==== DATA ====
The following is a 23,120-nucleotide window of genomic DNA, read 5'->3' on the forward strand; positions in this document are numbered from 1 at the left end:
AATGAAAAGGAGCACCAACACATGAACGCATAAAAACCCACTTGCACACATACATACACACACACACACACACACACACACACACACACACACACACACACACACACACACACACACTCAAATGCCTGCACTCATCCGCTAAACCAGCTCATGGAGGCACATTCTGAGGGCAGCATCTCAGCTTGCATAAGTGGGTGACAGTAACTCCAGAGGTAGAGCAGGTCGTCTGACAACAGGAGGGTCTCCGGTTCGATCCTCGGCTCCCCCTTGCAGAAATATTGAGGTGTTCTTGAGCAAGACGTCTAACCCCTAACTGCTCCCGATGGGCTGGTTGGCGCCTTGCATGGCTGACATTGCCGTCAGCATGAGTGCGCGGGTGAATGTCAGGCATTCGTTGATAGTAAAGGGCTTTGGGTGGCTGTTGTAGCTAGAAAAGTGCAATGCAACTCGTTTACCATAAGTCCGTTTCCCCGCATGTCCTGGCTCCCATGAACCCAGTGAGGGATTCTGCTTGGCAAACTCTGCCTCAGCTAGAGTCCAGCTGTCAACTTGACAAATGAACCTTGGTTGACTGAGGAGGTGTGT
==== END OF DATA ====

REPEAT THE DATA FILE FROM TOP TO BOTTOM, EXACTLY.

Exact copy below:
The following is a 23,120-nucleotide window of genomic DNA, read 5'->3' on the forward strand; positions in this document are numbered from 1 at the left end:
AATGAAAAGGAGCACCAACACATGAACGCATAAAAACCCACTTGCACACATACATACACACACACACACACACACACACACACACACACACACACACACACACACACACACACACACTCAAATGCCTGCACTCATCCGCTAAACCAGCTCATGGAGGCACATTCTGAGGGCAGCATCTCAGCTTGCATAAGTGGGTGACAGTAACTCCAGAGGTAGAGCAGGTCGTCTGACAACAGGAGGGTCTCCGGTTCGATCCTCGGCTCCCCCTTGCAGAAATATTGAGGTGTTCTTGAGCAAGACGTCTAACCCCTAACTGCTCCCGATGGGCTGGTTGGCGCCTTGCATGGCTGACATTGCCGTCAGCATGAGTGCGCGGGTGAATGTCAGGCATTCGTTGATAGTAAAGGGCTTTGGGTGGCTGTTGTAGCTAGAAAAGTGCAATGCAACTCGTTTACCATAAGTCCGTTTCCCCGCATGTCCTGGCTCCCATGAACCCAGTGAGGGATTCTGCTTGGCAAACTCTGCCTCAGCTAGAGTCCAGCTGTCAACTTGACAAATGAACCTTGGTTGACTGAGGAGGTGTGT